Mauritius President Rajkeswur Purryag today could not hold back his emotions when he reached his ancestral Wajidpur village near here.
"Main apne pardada ki dharti par akar bhawuk hun (I am filled with emotion on reaching the land of my forefathers," he said at Wajidpur in Patna district from where his forefathers were taken to Mauritius as indentured labourers by the then British rulers about 150 years ago.
"I greet your land and you people," Purryag told people who had gathered to welcome him.
Accompanied by his wife Anita, Purryag is here for his first ever visit to Wajidpur. Purryag's distant nephews Mahesh and Ganesh Mahto spoke for some time with the Mauritius president.
Purryag recalled that he had visited Bihar about 25 years ago to find out the land of his forefathers, but failed during his three-day stay in Patna then.
He thanked Chief Minister Nitish Kumar for tracing his ancestral village that made this visit possible. He lauded Kumar for bringing development in Bihar and changing negative perception about the state and its people.
"Now Bihar and its growth story is being talked about not only in other parts of India, but across the globe. Now we all proud of our Bihari origin," Purryag said.
Purryag said he and the people of Mauritius always cherished their association with India and Bihar.
Apologising to locals for being able to spend only some time in the village, Purryag said he would return to spend quality time with them and his relatives.
He also recalled the struggle and sacrifices of his forefathers after being taken to Mauritius.
Purryag said, "Our forefathers were lured by Britishers to go to Mauritius for a better life where they could virtually lay their hands on gold mines.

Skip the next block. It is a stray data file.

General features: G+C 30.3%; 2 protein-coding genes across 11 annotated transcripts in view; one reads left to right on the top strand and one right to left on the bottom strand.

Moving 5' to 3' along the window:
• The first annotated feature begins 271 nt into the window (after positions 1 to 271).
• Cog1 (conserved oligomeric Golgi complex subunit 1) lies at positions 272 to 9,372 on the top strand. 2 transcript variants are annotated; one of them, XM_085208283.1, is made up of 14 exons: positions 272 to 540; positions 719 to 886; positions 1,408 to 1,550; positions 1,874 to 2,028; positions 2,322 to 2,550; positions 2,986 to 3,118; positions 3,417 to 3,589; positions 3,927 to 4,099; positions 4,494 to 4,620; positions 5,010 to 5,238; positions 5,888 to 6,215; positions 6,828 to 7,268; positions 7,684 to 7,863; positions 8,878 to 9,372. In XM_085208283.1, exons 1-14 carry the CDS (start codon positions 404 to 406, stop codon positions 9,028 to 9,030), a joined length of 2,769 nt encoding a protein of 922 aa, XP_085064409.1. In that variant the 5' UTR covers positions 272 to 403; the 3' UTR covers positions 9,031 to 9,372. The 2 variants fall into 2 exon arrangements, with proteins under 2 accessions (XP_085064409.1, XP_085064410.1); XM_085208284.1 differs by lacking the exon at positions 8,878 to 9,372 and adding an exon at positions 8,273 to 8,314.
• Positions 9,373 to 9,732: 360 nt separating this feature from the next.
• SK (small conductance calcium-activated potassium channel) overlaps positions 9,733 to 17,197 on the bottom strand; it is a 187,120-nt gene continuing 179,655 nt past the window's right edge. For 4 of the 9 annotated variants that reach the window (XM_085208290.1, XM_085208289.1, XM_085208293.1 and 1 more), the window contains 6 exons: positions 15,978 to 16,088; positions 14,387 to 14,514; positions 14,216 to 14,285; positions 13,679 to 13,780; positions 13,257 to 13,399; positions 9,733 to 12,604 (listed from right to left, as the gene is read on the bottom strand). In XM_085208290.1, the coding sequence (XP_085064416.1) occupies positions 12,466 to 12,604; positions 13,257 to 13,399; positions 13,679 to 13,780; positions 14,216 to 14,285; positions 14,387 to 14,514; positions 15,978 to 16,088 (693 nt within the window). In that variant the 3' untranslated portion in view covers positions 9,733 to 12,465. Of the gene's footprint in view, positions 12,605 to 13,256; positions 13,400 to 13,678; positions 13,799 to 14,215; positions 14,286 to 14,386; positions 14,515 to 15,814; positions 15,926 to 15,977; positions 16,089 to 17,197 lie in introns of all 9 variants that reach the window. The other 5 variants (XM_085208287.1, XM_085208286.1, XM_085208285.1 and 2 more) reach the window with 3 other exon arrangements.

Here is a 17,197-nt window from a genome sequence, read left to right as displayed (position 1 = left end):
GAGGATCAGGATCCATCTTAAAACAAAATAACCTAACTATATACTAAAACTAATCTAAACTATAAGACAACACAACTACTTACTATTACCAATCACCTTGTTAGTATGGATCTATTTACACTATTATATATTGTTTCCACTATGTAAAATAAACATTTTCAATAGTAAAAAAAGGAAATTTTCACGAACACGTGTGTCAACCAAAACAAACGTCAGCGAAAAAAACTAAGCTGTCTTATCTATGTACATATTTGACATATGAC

"However, they found only stones and boulders when they reached Mauritius. There was abject poverty and nothing much to eat," the Mauritius President said, adding that they worked tirelessly to build a modern and developed Mauritius.
"Our forefathers provided good education to their children for success in life" and since then, successive governments in Mauritius had given stress on educational infrastructure, he said.
During his brief visit to Mauritius in early 20th century, Mahatma Gandhi expressed pain and anguish at the plight of the indentured labourers and their families, Purryag said.
Gandhi had then laid stress on giving education to their children, he said.
In the Mauritius president's honour, the Bihar government laid a foundation stone for a high school in the village where he was also felicitated in presence of Chief Minister Nitish Kumar and other ministers.
Purryag's relatives in the village gave gifts like village soil contained in a silver 'lota' (pitcher), freshly harvested paddy and dhoti to the visiting President and his wife.